This change allows everyone to make concessional contributions and gives you the flexibility to ‘close the gap’ if your concessional contributions (including SG) are below the cap near the end of the financial year.

These contributions are treated as concessional contributions, so the $25,000 cap will apply, and you also have the opportunity to carry over unused portions of your cap.

Keep in mind that the higher income earners tax still applies to these contributions.

  • Want to better understand the possible tax benefits? A financial planner could help.
  • Download a Notice of intent to claim a deduction form from the ATO or CareSuper.
LISTO to replace LISC

From 1 July 2017

Currently, the Federal Government makes a payment of up to $500 to your super account if you earn $37,000 or less in a financial year. This is known as the Low Income Super Contribution (LISC).

On 1 July, the LISC will be replaced by the Low Income Superannuation Tax Offset (LISTO).

The LISTO will continue to ensure that lower income workers generally don’t pay more tax on their super than on their take-home pay.

Now

Currently, the LISC aims to help low income earners save for their future and compensates them for the tax paid on compulsory super guarantee contributions.

What could this mean for you?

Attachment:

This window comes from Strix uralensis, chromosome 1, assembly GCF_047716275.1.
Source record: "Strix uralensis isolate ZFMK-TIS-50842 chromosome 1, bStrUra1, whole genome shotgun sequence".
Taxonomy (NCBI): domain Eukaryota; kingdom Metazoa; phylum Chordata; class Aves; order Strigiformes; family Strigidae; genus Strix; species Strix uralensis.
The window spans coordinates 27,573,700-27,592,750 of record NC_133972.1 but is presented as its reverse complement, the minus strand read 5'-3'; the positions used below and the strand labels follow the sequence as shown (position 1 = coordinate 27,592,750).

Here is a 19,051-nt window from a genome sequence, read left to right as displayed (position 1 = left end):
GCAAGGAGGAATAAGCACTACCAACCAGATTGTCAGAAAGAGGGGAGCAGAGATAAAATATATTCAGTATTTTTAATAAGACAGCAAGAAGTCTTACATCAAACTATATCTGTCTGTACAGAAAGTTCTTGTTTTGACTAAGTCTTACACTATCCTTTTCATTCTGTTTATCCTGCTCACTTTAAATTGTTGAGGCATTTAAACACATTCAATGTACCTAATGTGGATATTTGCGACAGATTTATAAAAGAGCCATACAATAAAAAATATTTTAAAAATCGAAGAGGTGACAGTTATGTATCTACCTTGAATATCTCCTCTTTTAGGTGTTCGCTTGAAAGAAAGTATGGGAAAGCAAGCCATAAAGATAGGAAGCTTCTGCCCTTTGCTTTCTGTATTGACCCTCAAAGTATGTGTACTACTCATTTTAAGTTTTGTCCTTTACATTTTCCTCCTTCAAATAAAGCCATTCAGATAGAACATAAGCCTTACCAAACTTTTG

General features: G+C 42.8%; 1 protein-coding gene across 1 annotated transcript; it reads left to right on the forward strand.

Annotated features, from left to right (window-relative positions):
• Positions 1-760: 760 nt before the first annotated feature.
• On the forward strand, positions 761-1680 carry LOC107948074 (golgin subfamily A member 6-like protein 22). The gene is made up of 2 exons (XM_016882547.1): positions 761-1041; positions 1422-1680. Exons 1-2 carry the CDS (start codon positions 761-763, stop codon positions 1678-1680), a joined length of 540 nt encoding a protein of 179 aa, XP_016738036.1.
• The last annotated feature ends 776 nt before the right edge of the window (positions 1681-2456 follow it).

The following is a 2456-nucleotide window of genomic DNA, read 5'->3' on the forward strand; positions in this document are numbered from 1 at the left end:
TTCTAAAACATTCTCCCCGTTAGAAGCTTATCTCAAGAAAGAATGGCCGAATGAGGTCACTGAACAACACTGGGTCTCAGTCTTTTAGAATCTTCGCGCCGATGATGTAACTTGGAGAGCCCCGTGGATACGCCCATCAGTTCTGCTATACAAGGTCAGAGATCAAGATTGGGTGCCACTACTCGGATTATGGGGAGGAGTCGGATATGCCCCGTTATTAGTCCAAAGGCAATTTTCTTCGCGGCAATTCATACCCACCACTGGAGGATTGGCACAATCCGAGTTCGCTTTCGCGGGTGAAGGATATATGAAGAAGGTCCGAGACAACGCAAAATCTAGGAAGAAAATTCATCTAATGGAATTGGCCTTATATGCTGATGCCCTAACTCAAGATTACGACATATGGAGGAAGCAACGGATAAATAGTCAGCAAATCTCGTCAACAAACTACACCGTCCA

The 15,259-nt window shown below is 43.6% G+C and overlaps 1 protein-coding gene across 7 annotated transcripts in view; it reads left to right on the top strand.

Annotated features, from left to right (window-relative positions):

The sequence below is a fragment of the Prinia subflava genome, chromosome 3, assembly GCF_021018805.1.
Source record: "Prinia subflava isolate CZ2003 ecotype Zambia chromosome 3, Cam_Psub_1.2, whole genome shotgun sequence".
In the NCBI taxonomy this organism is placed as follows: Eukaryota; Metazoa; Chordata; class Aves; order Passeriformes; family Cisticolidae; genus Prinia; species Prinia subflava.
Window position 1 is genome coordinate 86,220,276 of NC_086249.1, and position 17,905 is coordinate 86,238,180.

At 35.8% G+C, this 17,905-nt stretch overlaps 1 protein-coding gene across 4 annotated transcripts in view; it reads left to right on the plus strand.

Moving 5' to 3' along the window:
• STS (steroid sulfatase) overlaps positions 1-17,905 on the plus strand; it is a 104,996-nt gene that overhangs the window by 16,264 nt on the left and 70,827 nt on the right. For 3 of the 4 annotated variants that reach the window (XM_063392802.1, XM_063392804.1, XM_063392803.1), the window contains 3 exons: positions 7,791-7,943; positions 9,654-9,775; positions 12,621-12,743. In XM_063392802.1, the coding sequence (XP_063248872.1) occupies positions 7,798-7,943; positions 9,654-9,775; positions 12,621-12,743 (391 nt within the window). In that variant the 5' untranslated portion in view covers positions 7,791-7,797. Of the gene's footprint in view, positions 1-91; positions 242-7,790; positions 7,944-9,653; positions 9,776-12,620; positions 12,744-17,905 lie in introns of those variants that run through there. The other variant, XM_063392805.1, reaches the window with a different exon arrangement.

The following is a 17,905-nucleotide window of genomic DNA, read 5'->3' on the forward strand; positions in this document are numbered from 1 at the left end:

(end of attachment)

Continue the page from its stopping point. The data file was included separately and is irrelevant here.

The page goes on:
You don’t need to apply for the LISTO. If you are eligible and CareSuper has your tax file number, the Government will make the payment automatically.

  • If you are a low or middle-income earner, you may also qualify for the super co-contribution. Find out more.
Where can you go for help?

Through CareSuper, you have access to IFS financial planning services.* Your membership covers basic over the phone advice on super-related topics, including contribution strategies.

For more comprehensive advice you can meet with a financial planner in person or over the phone or web. They can help you with your retirement plan, taking into account your personal situation both inside and outside of super.

Your first appointment is cost- and obligation-free. If you decide to continue with advice, your planner can provide a quote for services going forward – with no hidden costs. The time taken to provide you with quality advice is based entirely on your needs – not your account balance.

Don’t want advice?

You can also call our customer service team for more information about the changes.

In 2016 the Federal Government legislated a range of changes to the super system.